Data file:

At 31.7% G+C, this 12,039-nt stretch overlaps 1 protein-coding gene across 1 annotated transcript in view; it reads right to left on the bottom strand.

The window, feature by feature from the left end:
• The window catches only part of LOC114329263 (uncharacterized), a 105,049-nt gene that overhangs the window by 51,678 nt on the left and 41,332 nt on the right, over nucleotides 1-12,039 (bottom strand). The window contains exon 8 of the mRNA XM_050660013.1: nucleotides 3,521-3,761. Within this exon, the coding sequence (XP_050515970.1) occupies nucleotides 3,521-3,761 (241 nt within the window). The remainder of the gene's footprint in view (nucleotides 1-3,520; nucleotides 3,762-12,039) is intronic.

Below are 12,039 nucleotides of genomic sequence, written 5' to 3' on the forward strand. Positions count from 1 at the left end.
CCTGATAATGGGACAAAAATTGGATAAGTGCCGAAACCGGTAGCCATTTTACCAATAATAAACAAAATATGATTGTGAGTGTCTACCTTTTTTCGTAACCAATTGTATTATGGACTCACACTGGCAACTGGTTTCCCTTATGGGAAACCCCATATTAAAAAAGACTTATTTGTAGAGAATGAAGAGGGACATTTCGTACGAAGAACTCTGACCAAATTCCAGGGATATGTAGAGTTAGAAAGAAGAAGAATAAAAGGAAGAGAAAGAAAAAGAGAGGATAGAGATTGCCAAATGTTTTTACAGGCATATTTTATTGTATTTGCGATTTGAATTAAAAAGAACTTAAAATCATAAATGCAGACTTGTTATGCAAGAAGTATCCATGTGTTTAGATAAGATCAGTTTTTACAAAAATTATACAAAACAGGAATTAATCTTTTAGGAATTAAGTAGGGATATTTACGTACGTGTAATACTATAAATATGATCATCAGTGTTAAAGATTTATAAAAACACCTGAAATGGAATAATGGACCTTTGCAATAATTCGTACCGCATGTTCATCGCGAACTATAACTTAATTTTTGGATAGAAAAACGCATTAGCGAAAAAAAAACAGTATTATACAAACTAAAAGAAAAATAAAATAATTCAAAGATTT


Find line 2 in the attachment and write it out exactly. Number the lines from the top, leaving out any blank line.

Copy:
The window, feature by feature from the left end: